A Date With The King

I had been living in Chicago for 2 ½ years at this point. While I had done a couple of high profile projects that had played on MTV, my career as a music video director was spotty at best. I had fucked up big time. A costly two-video job in Texas, I lost it in Fort Worth, yelling at the crew, melting down under pressure. The videos came out pathetically; my company gave me big time shit, and a warning. So, I was stewing in self-pity when I got a call from Metal Blade Records.

I had done a video for the Metal Blade band Cannibal Corpse, the previous year, “Staring Through the Eyes of the Dead.” It was pretty successful; the band had called it ‘the greatest death metal video ever made.’ I was proud. This time Metal Blade was offering me a two-video deal for the classic operatic death metal band, Mercyful Fate.

I originally got into music video production because of friends I

had in punk rock bands. I had been a young fucking punk with dreams, and all of a sudden I find myself in my mid-20’s doing this metal shit. I told myself, at least this is weird, and outside the mainstream. I was interested in the schlock factor. King Diamond, the lead singer, painted his face up KISS-style with an upside down cross on his forehead. He’d let out piercing falsetto shrieks praising Satan, over bombastic dirges of theatrical Scandinavian heavy metal. The project was low budget, $20,000 for two complete music videos, to be shot in L.A.! I was in no position to be choosy, I agreed.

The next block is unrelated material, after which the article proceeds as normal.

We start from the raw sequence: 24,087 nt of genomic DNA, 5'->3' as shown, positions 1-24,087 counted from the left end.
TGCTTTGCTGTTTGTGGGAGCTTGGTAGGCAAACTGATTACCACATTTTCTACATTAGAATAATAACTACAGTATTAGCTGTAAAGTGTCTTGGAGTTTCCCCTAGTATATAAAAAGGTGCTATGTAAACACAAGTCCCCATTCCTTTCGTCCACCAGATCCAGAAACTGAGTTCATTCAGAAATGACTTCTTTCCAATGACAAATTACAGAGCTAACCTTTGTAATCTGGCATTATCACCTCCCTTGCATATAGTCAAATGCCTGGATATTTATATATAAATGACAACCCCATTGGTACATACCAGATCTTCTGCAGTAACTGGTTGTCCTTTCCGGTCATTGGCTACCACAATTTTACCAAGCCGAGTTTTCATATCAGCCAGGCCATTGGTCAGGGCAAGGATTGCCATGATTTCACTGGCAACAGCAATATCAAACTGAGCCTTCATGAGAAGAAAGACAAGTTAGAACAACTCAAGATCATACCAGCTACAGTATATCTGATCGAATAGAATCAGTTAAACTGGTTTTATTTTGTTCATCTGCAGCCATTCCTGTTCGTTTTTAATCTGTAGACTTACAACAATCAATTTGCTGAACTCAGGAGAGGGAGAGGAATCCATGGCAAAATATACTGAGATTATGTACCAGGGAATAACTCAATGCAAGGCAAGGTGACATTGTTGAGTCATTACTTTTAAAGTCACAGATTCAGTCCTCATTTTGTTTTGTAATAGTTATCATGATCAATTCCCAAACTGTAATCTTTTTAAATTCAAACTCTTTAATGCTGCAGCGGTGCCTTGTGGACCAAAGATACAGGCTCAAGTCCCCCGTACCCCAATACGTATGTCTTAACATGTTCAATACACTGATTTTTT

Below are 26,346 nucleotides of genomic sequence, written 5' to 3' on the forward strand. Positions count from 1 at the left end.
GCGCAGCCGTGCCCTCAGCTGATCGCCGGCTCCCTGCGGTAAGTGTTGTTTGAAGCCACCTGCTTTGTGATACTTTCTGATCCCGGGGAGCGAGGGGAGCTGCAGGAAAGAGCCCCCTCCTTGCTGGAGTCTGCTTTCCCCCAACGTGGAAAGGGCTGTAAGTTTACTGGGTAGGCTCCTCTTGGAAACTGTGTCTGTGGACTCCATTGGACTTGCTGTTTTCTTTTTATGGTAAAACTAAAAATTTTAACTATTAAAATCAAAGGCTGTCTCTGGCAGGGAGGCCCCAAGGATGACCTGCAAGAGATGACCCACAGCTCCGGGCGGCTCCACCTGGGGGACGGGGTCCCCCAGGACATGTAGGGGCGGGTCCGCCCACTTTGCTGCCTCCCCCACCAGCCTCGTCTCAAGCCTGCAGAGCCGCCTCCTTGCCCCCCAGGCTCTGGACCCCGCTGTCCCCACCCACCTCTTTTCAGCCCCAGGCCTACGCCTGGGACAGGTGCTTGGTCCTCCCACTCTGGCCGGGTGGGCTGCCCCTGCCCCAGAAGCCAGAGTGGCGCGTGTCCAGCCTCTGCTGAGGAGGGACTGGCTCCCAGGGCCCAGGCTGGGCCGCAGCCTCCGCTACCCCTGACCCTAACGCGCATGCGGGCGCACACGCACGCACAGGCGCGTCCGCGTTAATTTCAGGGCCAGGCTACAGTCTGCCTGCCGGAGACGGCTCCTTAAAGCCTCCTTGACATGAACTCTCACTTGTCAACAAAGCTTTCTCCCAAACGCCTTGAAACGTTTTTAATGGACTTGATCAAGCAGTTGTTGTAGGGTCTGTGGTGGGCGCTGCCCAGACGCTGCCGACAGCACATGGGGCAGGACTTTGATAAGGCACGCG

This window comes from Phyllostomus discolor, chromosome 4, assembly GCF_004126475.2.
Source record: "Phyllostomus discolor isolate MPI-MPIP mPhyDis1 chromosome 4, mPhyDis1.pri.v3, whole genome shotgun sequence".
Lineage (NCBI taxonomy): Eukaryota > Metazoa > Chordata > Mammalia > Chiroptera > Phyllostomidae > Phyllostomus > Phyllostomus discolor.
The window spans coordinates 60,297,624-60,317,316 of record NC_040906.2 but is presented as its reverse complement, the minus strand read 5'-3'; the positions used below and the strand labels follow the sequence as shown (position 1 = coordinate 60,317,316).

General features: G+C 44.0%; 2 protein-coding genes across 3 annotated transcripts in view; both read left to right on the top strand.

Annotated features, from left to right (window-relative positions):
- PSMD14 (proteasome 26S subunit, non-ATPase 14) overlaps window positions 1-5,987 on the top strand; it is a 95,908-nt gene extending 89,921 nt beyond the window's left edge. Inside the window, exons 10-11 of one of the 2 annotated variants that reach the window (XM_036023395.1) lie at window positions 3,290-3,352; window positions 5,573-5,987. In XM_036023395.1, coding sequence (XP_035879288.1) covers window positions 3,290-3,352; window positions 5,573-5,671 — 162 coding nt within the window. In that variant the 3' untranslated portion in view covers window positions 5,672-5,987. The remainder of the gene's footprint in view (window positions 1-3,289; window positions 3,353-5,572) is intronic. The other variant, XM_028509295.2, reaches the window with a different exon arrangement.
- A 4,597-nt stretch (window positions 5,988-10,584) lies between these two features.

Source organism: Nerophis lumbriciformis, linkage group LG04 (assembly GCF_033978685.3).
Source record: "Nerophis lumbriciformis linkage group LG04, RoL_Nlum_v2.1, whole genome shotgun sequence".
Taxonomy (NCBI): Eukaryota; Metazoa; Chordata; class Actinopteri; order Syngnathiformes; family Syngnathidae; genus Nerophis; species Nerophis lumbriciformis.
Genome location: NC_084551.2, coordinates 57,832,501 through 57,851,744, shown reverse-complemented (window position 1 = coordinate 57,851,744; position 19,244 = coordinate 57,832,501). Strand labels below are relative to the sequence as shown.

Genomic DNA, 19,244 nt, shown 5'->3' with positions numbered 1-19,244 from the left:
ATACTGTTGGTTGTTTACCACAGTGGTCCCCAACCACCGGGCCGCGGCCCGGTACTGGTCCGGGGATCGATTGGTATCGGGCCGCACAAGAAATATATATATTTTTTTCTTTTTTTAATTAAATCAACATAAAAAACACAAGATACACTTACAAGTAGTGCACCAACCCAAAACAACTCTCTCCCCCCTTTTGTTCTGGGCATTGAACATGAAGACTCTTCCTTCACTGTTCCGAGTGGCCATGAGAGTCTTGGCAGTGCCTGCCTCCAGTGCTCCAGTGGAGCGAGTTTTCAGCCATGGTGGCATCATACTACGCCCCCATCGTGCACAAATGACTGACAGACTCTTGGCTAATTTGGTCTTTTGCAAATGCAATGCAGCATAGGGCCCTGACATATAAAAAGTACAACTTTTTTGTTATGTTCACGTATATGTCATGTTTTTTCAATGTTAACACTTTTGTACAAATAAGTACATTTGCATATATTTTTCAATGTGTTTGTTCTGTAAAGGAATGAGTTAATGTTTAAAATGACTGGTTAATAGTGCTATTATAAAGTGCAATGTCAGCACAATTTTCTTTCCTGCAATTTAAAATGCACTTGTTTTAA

I spoke with the King via telephone; he was currently living in Dallas, Texas. He had been a Swedish soccer star in his youth, and was now a cult icon in the swampy genre of death metal. He was very affable, and we spoke of surreal imagery, and ideas for the videos. He didn’t really care about one of the songs, “Nightmare be thy Name,” so we just talked about that one being a performance video, shots of the band doing air guitar. For the other song, “Witches Dance,” he had a pretty intricate storyline in mind. A young man goes to bed, and has a nightmare of 12 witches performing rituals around a ring of fire. Other elements included dancing dwarfs, a bedroom turning into

a jungle, etc. I agreed to it all, knowing full well there were too many elements to be filmed for a cheap ass video.

A good friend of mine had moved to Los Angeles years earlier. Nick was one of my close punk rock friends from high school. He had been working in the film business out in L.A. But he had also attached himself to the Devil’s Disciples motorcycle gang, as a warlord. I felt he could be an asset, and gave him a call. “It’s pretty fucking low budget,” I told him, “I’m not sure how much I can afford to pay you.” “Don’t worry about it man,” He assured me, “I’ll help out however I can.”

We flew to L.A. David the producer, Greg the cameraman, and me the directing Shemp! We set about to the process of pre-production, securing locations, paying for permits, all the banalities of film work. I had to drive to Simi Valley to the offices of Metal Blade to pay my